End of Porterball? Portland Timbers head coach taking "tight" approach in recent hot streak

BEAVERTON, Ore. – Something has looked different about the Portland Timbers lately. And that couldn’t have been more apparent in their away match Saturday against Real Salt Lake.

The Timbers “bunkered” and looked to counterattack perhaps more than they ever have under head coach Caleb Porter. The eventual 1-0 Timbers win – on a corner-kick goal from Nat Borchers deep in stoppage time – punctuated a stretch of three straight games, all clean sheets, that have seen Portland take a rather emphasized defensive stance.

One of those games – a 1-0 win over the Chicago Fire on Aug. 7 – was even at home, where the Timbers are known for being proactive in the attack behind their raucous home fans.

It’s a stark contrast to what has been frequently been expected under Porter, who took over in Portland in 2013 flashing a high-press, possession-oriented attack to the tune of a Western Conference regular season championship and trip to the Conference Championship series in the MLS Cup Playoffs.

Is it a sign that “Porterball” is dead in the Rose City, or were these recent three games just an outlier? To hear Porter say it, it seems a little bit of both.

“You look at over the course of the season, we’ve played as the dominant team in a lot of games,” Porter said at the team training facility this week ahead of Friday night’s key Western Conference matchup at home against the Houston Dynamo (11 pm ET; UniMás). “You look at our possession numbers and our passing percentages, we’re up there towards the top, and we’re typically a team that’s going to be in that position. But I think we’ve learned this year that we don’t have to be.

“And maybe it’s in some ways better not to be because, especially on the road, when you don’t have the ball and the attacking team gets forward. And you saw in that second half, [Real Salt Lake] got opened up three or four times on the counter where we should have scored and where we actually got the goal.”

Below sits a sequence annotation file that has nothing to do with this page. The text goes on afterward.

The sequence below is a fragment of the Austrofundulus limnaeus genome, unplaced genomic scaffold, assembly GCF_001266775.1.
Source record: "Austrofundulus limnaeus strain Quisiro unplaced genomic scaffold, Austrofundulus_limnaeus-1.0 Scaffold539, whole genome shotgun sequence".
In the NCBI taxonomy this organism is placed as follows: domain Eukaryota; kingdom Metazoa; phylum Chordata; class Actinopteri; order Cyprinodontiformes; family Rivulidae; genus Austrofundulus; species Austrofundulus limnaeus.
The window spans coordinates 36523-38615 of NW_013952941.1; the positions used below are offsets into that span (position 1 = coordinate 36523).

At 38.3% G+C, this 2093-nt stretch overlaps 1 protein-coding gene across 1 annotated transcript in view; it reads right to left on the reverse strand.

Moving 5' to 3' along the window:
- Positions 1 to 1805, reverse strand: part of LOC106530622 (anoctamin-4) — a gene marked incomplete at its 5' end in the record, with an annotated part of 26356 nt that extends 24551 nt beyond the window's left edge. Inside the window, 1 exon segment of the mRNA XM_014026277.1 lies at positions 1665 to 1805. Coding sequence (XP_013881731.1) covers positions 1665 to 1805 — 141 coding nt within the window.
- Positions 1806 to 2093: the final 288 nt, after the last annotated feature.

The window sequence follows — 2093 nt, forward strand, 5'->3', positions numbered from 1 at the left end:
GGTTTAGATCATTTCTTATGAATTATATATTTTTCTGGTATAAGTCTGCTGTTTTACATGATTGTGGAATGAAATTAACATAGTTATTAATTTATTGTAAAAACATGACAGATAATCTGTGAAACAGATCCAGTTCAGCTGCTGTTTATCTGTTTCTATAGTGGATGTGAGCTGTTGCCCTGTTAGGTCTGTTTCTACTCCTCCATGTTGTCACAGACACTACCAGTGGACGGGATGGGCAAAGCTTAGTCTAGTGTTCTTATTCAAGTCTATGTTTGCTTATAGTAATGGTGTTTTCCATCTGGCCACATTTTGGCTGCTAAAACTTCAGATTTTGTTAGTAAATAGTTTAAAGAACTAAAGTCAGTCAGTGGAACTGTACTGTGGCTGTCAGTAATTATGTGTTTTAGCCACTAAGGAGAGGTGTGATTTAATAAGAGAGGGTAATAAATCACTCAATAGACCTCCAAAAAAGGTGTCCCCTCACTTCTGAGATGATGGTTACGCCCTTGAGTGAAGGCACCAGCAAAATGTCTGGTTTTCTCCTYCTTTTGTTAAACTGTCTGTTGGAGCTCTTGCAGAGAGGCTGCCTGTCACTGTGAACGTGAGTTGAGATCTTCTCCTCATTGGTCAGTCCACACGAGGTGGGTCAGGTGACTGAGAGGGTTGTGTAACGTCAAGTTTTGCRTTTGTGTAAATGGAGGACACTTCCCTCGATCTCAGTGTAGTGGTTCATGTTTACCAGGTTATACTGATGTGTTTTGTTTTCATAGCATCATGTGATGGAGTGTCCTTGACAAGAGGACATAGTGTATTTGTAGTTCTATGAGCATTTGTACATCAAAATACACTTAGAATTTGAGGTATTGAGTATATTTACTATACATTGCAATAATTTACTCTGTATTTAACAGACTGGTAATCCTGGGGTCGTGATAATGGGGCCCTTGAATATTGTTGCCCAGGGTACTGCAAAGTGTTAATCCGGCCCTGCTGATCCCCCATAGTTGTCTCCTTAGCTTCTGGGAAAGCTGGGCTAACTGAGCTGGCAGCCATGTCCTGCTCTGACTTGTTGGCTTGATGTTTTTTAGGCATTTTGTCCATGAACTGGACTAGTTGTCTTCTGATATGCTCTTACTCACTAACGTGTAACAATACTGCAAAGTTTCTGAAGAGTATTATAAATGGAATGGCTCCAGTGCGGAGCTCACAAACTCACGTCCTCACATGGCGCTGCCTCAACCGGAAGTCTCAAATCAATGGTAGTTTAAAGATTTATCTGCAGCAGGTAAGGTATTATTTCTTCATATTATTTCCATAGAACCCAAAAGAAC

There wasn’t one specific thing that influenced the shift – there were three.

Before a scoreless draw on the road against the San Jose Earthquakes on Aug. 2, Portland suffered three straight lopsided league results on the road: 4-1 to FC Dallas on July 25, 3-0 vs. Philadelphia Union on July 11 and 5-0 vs. LA Galaxy on June 24.

Being on the wrong side of a 12-1 scoreline would be enough to shift anyone’s tactical thinking.

“Our road form, we were not happy with, which maybe meant that we needed to look at our approach and adapt,” Porter said. “And you look at our last two road games, both clean sheets, and we got four points out of the two games. That’s a lot better than losing 5-0 and 4-1 in two games, and 3-0, so we’ll take that three points over what I thought at times vs. Dallas and what I thought at times vs. LA was some great football and losing 4-1 and 5-0. We’ll take the three points.”

Timbers fans probably shouldn’t get used to seeing games as drastic as the RSL victory, though. Portland were overrun in the first half and were lucky, according to Porter, to have escaped to the halftime break having not conceded a goal.

It was the second half that was much better, Porter said, when they fired off five shots on goal, including the game winner, in a more proactive sit-and-counter strategy.

In the end, though, their 35.3-percent possession rate was Portland’s lowest in the Porter era. Against Chicago, the Timbers had just 45.6 percent of the ball.

“Listen, in both those games we probably absorbed more than we wanted to,” Porter said. “… You obviously put out a plan, but then the game goes how it goes, and you have to always factor in the opponent. [RSL] came out very aggressively, they were getting at times seven players forward in the attack, so that means we have to have at least eight back.

“So we almost, because they were on top of us and giving the ball away, we had to kind of sit deeper because we weren’t able to get up the field.”

Porter said he was proud of how his group dealt with the intense pressure and their ability to get forward more effectively after the break.

“You can build on that because there are going to be games where we absorb and are up against it and things aren’t going our way, and good teams will fight through it, and I thought we fought through it,” Porter said. “Second half, our fitness showed, our mental toughness showed.”

The recent run may not signal the complete demise of Porter’s high-flying attack, but it’s safe to say that’s not always going to be the equation when the men in green and gold step onto the field.

And there will likely always be a part of Porter that wants to see his players flying forward.

“We need to get the attack going a little bit more,” he said. “But like I’ve been saying, if we win every game 1-0 I’ll take it.”

Dan Itel covers the Timbers for MLSsoccer.com.